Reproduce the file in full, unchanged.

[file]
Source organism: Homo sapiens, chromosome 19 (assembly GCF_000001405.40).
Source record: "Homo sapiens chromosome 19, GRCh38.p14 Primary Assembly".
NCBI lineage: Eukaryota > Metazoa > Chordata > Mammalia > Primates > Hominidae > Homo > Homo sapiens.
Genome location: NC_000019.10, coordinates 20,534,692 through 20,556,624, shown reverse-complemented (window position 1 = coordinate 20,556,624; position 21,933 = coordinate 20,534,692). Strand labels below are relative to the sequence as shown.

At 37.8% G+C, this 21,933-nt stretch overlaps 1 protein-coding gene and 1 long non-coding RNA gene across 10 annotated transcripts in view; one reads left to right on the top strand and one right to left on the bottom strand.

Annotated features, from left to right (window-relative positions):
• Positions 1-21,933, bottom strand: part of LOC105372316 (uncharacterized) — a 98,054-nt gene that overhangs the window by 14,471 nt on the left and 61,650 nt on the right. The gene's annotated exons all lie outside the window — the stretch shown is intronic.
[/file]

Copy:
Source organism: Homo sapiens, chromosome 19 (assembly GCF_000001405.40).
Source record: "Homo sapiens chromosome 19, GRCh38.p14 Primary Assembly".
NCBI lineage: Eukaryota > Metazoa > Chordata > Mammalia > Primates > Hominidae > Homo > Homo sapiens.
Genome location: NC_000019.10, coordinates 20,534,692 through 20,556,624, shown reverse-complemented (window position 1 = coordinate 20,556,624; position 21,933 = coordinate 20,534,692). Strand labels below are relative to the sequence as shown.

At 37.8% G+C, this 21,933-nt stretch overlaps 1 protein-coding gene and 1 long non-coding RNA gene across 10 annotated transcripts in view; one reads left to right on the top strand and one right to left on the bottom strand.

Annotated features, from left to right (window-relative positions):
• Positions 1-21,933, bottom strand: part of LOC105372316 (uncharacterized) — a 98,054-nt gene that overhangs the window by 14,471 nt on the left and 61,650 nt on the right. The gene's annotated exons all lie outside the window — the stretch shown is intronic.